CEO as Chief Buyer Officer

April 18th, 2013 by Matthew Rosenhaft Leave a reply »

We are all seeing a shift from vendor-driven to peer-influence is marginalizing vendors. Buyers demand to be empowered with education on the problem definition before they engage for education on the solution differences.

We believe that the underlying problem that is driving this shift in your markets FROM a buyer’s perspective is that your company is not helping them understand what problem(s) that you solve for them. We believe that this is accelerating because the availability of information is increasing in markets. The buyers don’t need or can’t find the vendors who don’t help them with decision support. But, why is this a CEO level problem?

We believe the need to realign the business focus to actually solving problems for buyers rather than generically advocating solutions at the market level is the most critical impact to adoption and to driving market share. CEOs are responsible for the business’s focus. Why do we exist? Are we here to sell more products, deliver solutions, meet revenue targets, and return shareholder value? Yes. But fundamentally, we exist to solve a problem for our buyers.

As the CEO, if your company is not articulating a tangible, targeted problem to specific buyers, your company is probably missing buyers in the market who are filtering their re(search) on specific pain or problems. If I am not aware of your solution or company, how can I include you on my short list to fix my problem?

But, my problem as a buyer is not a generic problem, but a specific pain and possibly underlying cause of that pain. If you aren’t identifying what problem(s) that you solve on your website, how can you expect me as your buyer to be able to answer? If I am the point person for a team of buyers who aren’t as educated, will they be able to connect the dots from our situation to your solution? If they didn’t see themselves in the problem, will we be able to get agreement to the problem or get comfortable enough to make a quick decision? Are your customers able to connect specific pain experienced beforehand to the resolution of the problem through your solution?

If you are not helping them with a specific problem, you are not helping them solve a problem. You are leaving money on the table. “What problem do you solve and for whom” is a very simple question, but not an easy answer. But, who owns it? Marketing is focused on the market, Sales is focused on the 1:1, and Customer Experience is focused on the after-the-sale experience. But who owns the buyer’s perspective to take responsibility to solve the problem on behalf of the buyers? Who is the Chief Buyer Officer?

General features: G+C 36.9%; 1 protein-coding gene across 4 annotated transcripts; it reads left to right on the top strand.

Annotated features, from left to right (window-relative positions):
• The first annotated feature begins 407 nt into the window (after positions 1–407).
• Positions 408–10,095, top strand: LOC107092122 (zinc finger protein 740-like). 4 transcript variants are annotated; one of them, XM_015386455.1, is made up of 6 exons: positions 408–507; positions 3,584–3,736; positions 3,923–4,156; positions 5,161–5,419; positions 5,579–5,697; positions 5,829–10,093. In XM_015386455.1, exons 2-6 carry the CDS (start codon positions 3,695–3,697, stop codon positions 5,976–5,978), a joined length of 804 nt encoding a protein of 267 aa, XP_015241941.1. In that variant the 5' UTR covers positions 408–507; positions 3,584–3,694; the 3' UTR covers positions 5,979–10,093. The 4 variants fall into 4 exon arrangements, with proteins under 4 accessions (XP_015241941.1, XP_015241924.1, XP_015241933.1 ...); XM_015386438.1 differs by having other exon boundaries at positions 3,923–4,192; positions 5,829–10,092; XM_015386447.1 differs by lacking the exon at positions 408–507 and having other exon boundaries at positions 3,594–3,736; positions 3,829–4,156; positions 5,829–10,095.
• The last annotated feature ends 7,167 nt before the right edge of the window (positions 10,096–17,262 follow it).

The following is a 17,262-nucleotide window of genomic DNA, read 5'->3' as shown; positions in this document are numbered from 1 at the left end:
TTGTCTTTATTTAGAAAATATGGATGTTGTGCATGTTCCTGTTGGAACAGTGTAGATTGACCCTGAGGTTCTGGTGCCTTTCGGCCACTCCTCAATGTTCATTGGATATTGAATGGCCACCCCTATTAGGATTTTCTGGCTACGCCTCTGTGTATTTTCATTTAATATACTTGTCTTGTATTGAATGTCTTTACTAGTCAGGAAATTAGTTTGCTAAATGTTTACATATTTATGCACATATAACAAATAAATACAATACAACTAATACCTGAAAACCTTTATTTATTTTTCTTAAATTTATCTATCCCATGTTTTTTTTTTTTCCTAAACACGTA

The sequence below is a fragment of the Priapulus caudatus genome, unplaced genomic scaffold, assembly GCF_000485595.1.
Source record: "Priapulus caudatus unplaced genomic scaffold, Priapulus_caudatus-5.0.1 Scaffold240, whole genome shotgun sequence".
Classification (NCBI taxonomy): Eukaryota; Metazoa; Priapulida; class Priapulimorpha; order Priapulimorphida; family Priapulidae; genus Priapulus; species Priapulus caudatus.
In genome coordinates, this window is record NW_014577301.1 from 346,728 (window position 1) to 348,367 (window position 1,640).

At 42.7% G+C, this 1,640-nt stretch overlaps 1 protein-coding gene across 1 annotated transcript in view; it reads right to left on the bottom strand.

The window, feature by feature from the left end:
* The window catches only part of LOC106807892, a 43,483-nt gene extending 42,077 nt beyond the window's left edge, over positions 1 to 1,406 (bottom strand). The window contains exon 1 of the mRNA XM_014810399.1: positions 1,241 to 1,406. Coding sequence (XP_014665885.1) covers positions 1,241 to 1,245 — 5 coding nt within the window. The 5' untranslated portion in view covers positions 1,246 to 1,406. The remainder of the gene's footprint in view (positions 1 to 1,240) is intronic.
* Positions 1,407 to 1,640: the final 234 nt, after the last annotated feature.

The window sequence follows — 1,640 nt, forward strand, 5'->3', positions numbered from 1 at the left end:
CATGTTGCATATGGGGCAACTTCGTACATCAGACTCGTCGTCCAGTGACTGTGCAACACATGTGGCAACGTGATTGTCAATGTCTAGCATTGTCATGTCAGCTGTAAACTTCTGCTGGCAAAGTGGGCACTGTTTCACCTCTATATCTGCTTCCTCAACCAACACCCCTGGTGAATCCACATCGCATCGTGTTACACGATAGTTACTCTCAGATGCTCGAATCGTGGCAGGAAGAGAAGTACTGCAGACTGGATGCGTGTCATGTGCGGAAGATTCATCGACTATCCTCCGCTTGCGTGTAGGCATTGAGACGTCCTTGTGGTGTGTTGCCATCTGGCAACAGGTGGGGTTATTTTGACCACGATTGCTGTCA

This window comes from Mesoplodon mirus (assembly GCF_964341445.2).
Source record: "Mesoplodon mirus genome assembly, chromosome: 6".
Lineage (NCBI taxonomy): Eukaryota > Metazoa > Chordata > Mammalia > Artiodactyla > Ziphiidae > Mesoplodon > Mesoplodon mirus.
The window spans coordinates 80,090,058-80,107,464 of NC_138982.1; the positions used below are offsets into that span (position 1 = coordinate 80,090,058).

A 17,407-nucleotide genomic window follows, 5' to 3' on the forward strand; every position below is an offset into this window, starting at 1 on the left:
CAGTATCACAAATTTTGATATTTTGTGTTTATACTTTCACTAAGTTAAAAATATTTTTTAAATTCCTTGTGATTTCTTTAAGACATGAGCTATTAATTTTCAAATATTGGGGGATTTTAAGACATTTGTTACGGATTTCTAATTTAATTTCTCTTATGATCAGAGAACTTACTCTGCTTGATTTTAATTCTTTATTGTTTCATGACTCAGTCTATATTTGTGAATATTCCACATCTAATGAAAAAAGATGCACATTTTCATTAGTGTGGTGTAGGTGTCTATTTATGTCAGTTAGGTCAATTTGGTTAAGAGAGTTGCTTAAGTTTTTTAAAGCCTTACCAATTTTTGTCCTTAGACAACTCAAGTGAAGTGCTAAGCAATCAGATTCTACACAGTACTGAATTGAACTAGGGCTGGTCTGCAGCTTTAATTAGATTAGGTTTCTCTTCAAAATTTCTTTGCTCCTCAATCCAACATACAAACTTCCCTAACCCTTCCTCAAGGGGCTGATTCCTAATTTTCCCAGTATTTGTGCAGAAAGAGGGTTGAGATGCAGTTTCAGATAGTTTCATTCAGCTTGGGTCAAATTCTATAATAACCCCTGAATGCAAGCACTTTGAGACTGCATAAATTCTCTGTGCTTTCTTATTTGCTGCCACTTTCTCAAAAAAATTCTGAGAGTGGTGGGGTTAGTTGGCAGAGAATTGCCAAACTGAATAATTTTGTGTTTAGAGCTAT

At the end of the day, where is the win for your business? If you lose 80% of your prospective buyers from awareness, interest, to close, why? Do you continue to optimize “Solution-ing” or invest in “problem-ing”? I would contend that this is a performance issue above all other performance issues. Hence, the need for the CEO to lead.

Not saying this is an easy process, the ability to recognize and anticipate what a particular set of buyers will likely need and help them come to the conclusion that this is the underlying problem anchoring their cross-functional pain is a very difficult exercise, but the first step in solving a problem is recognizing AND getting agreement from the team that this is your problem. I would even contend that this is half the battle. Do you have this problem?

Matthew Rosenhaft

Matthew is a Social Marketing Executive and is co-founder of Social Gastronomy, LLC and the Social Executive Council. Prior to founding Social Gastronomy, Matthew has over 18 years’ experience as an executive in marketing, product management, and sales. Matthew has an extensive background in the SaaS Software, Social Media, Mobile, IT Services, and Telecom industries. He has prior entrepreneurial experience as a founder and executive in several early-stage venture-backed technology companies, as well as, holds several US patents for a mobile marketing technology. Matthew is a prominent blogger and regular industry speaker on social marketing and strategy topics. Matthew’s blog can be found at For more information on Matthew, you can check out his LinkedIn profile at or contact him directly at